A Heretic’s Log: A series of philosophical essays written between September 20, 2002 and July 15, 2004.
What does it mean to be patriotic these days? To love a given homeland? To have national belonging? Perhaps even a faith? Conversely, what does it mean to renege and betray? Or, more interestingly, to have a national or confessional enemy?
Indeed, what do any of these things mean these days, when borders, physical and mental, seem more foolish and macabre than they have ever been before? When no more mysteries seem to be left in the world? Or, to be more exact, when Science has managed to demystify the Unknown, and Technology has overcome Distance?
Our contemporary global civilization leaves us no more fig leafs. It denudes us all and as thoroughly as this has ever been done before. It denudes us to the bone-marrow and beyond, then captures our nakedness and mirrors it back on our bewildered and dismayed retinas. We are not what we expected to be, it seems. But then few of us are. Few can ever be.
Still, cynicism, not to mention senility, aside, it should be clear to most observers that we are caught today in a new paradox of our own making (and what paradox is not?), namely: our inability to accept what we have become and, in the process, reverting to what we disdain. We have indeed usurped more and more of the powers of God, but we are still doing the Devil’s work. To be in the image of God continues to be an unfulfilled (if not unfulfillable) aspiration.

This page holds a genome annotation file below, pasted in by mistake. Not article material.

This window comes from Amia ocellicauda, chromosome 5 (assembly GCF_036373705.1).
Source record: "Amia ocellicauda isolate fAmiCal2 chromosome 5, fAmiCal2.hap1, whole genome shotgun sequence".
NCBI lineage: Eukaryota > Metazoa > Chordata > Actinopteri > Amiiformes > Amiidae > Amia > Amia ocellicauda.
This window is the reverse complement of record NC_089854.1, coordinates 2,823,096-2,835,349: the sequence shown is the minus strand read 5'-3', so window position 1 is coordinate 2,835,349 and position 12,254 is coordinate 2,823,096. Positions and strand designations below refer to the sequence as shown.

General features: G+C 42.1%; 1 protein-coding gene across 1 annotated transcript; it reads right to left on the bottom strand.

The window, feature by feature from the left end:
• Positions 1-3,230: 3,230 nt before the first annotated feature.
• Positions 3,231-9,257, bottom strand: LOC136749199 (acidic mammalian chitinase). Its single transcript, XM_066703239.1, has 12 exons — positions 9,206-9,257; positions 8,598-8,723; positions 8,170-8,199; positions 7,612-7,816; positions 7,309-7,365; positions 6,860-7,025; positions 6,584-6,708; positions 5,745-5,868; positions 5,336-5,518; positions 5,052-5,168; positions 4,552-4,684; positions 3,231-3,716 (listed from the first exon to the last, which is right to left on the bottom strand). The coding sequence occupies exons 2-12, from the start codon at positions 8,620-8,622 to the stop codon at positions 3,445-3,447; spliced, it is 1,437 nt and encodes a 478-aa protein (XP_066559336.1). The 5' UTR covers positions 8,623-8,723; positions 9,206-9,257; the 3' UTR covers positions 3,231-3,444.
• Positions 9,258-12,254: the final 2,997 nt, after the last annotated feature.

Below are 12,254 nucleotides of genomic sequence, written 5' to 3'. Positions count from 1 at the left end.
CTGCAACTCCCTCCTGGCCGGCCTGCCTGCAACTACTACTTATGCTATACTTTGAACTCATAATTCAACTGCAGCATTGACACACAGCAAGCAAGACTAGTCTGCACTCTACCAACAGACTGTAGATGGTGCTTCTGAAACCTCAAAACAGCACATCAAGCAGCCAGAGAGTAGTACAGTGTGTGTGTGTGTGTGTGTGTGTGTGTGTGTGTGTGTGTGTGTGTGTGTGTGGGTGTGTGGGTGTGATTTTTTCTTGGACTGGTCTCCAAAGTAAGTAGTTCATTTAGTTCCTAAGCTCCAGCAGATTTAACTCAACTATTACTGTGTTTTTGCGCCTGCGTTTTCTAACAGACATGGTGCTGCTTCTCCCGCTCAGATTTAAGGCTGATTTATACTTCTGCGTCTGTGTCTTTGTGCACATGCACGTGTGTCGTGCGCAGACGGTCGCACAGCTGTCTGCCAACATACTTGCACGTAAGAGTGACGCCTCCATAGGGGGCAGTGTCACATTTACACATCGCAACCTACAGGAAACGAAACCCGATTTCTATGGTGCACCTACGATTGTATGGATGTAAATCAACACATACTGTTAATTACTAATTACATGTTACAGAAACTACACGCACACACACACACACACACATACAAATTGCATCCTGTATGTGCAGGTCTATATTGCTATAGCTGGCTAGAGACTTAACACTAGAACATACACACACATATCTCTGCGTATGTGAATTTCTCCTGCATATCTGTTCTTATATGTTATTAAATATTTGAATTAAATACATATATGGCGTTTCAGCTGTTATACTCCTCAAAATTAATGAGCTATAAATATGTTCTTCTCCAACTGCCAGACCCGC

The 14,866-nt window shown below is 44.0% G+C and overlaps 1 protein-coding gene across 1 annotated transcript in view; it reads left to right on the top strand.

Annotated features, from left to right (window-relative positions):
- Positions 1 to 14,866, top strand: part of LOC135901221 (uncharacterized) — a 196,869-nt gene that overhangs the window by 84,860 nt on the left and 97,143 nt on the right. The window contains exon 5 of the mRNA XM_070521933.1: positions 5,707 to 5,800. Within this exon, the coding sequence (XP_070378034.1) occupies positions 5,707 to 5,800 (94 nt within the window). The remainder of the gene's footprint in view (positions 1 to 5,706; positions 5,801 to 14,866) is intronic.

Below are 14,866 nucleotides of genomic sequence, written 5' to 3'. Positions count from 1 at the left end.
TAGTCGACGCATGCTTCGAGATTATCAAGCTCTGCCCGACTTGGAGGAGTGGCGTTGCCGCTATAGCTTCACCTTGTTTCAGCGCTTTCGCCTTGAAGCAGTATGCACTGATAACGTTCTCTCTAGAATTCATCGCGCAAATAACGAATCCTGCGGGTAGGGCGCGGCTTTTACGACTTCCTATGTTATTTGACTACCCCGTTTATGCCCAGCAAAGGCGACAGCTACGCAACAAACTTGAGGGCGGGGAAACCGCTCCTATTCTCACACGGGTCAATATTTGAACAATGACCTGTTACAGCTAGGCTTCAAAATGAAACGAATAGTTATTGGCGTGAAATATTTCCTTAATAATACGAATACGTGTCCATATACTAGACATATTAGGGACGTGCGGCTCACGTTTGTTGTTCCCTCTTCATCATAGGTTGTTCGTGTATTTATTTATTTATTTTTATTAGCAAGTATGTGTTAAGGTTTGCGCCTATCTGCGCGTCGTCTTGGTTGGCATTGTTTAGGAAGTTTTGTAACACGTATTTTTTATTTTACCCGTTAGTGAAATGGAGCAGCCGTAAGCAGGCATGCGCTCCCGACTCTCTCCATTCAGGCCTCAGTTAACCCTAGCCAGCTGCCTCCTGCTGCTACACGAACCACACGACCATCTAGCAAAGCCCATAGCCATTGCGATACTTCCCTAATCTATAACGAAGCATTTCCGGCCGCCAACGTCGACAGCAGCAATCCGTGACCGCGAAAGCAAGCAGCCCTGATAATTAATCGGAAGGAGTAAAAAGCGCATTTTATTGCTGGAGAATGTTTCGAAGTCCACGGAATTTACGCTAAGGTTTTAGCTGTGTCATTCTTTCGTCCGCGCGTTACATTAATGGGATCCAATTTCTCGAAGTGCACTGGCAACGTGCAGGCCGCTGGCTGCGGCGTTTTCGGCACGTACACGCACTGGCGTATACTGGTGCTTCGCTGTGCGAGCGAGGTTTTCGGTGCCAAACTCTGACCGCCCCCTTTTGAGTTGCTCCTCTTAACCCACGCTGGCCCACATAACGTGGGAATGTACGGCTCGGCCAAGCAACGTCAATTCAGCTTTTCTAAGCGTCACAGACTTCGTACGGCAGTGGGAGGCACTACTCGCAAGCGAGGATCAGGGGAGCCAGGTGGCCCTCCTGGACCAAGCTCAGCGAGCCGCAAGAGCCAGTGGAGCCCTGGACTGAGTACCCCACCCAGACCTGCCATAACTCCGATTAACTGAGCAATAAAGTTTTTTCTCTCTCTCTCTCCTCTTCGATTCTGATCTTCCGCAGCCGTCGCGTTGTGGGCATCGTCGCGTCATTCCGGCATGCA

What this leads to is all too evident and, in some internal sense, even logical: as the ism involved, the ism that remains somehow at the center of a people’s sense of identity and belonging, becomes more evidently falsified, the people adhere more and more to it. Whether this happens consciously or unconsciously, directly or indirectly, it doesn’t really matter, what matters is the resulting confusion and the ensuing violence.
And greed is always a major factor here, of course. The greed of the haves and the greed of the have-nots, the greed of the downtrodden and the rich, those who have nothing to lose, and those who simply have too much. Greed always prospers whenever fear, denial, confusion and violence prevail. While one people are busy making a killing of one sort, others will be busy making it in another, one group continuously nudging and urging the other in one of those tragic-comical historical cycles to which philosophers woefully refer.
In times like these, the two kinds of “real” patriots, nationalists and religion-mongers, that will fill the world with their cries of outrage and righteous indignation, will both perceive and present themselves as victims.
To understand this more clearly, we have to bear in mind that the concept of possession here is seen as signifying both material and cultural wealth. The haves are not simply the materially rich, but also those whose culture and cultural values are defining the world in which we all live at the expense of the culture and cultural values of the have-nots, as those latter would contend. The fact that the claim of the have-nots in this regard may not necessarily be true, and may, in fact, represent another level of denial – an inability to admit the inadequacy of certain traditional cultural values in this day and age, is not too significant a matter here, since conflicts are often, if not always, fueled by greed and (mis)perceptions rather than facts.